The New York City branch of Integral Yoga, founded by Sri Swami Satchidananda, has been housed in a West Village brownstone since 1970, and it feels very connected to its peaceful, hippy-dippy roots. So it’s not terribly surprising that it’s offering a free class for the unemployed.
C’mon starshine, time to get rid of your bad karma and center yourself.
You enter the premises through the tiny Integral Yoga Bookstore, and if you’re early there’s a wait to sign up for a class, so you can browse through a solid collection of Yoga, meditation, and other related books and pamphlets. No advance registration is necessary and you don’t have to sign any releases. One person in line joked that you have to show an unemployment check to get in, but in fact all that was required was signing a list, so the studio can keep track of attendance.
Next, you’re given a card showing where the class will be, which in this case was the cozy Lavender Room (the other rooms are Lotus, Aqua, Rose, Gold and, on the top floor, Heaven). If you’ve brought a padlock, you can use one of the studio’s lockers, otherwise you can stow your stuff at the edge of the room.
The day that Yoga Sleuth attended there were about 15 people, about half of whom had been there before. Nalini Kuhnke, a Hatha-certified teacher, began by having everyone new say their name—and then asked if anyone wanted to work on anything in particular. No one spoke up, so Nalini taught an all-around class with lots of support and positive feedback.
At least several of the people in the class were Yoga novices (YS was focusing on her own practice so couldn’t peer around at the rest), so Nalini kept things straightforward. But it was still worthwhile for more advanced students. She opened with chanting, and the focus throughout was on relaxation, stress relief, and centering—all, of course, helpful to everyone, but especially the unemployed. The om series was followed by cat-cows and forward bends. There were locusts and cobras, followed by some core strengthening with balancing table poses. In each case, Nalini went around the room, gently helping students with their alignment or pushing them to work a little harder (YS was surprised to find herself sore the next day). An extended series of sun salutations was followed by a good long Savasana. It came as a bit of a shock to realize that the class had lasted 15 minutes longer than scheduled—how often does that happen in a free class?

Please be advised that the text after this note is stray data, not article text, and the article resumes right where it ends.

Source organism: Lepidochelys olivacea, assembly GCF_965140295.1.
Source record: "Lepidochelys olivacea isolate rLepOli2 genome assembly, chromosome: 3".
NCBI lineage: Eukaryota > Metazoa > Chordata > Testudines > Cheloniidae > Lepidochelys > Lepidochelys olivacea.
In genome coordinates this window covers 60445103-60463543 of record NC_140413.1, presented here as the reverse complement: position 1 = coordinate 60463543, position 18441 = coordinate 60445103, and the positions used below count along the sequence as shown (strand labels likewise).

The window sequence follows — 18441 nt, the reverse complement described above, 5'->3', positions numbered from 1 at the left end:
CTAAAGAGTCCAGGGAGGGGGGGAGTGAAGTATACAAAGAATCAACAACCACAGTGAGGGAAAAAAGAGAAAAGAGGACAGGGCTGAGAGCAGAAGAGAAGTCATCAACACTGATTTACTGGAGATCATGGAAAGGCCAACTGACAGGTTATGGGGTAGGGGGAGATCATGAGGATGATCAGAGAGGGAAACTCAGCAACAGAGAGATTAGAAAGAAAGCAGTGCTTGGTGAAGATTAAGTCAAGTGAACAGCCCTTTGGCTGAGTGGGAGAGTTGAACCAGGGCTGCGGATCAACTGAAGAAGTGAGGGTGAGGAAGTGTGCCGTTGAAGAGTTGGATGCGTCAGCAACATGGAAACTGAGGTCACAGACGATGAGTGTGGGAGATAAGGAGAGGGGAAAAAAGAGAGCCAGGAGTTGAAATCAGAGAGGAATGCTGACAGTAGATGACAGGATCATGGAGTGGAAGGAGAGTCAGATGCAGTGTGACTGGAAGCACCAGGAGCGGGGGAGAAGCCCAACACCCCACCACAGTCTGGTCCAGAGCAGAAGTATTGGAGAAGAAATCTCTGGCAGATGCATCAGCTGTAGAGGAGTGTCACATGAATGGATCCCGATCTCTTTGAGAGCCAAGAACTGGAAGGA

Nalini made herself available to answer questions afterward in the hallway, while the next class, for prenatal moms, trooped in. Nalini is a warm, encouraging teacher, just the sort of person you want to be with if you’re feeling a little bruised by your lack-of-work situation—and YS speaks with authority on this, having once had the opposite sort of Yoga teacher when recently unemployed.
Which brings us to the name of the class, Yoga and Networking for the Unemployed. The only references to unemployment were in exhortations to release stress, and YS didn’t detect any networking whatsoever. In fact, the only people YS even heard talking were chatting about their days—and falling asleep during Savasana. The class is free, low-key, and a good stress reliever which is exactly what the unemployed really need. (One student who was particularly agitated at the beginning had calmed down a lot by the end. With any luck, she stopped by the Integral Yoga Natural Foods Store or Integral Natural Apothecary, next door, and bought some nice relaxing tea before going home). YS plans to go back and check out more classes.
Article by: Susan Jackson for Yoga Sleuth
227 West 13th Street
New York, NY 10011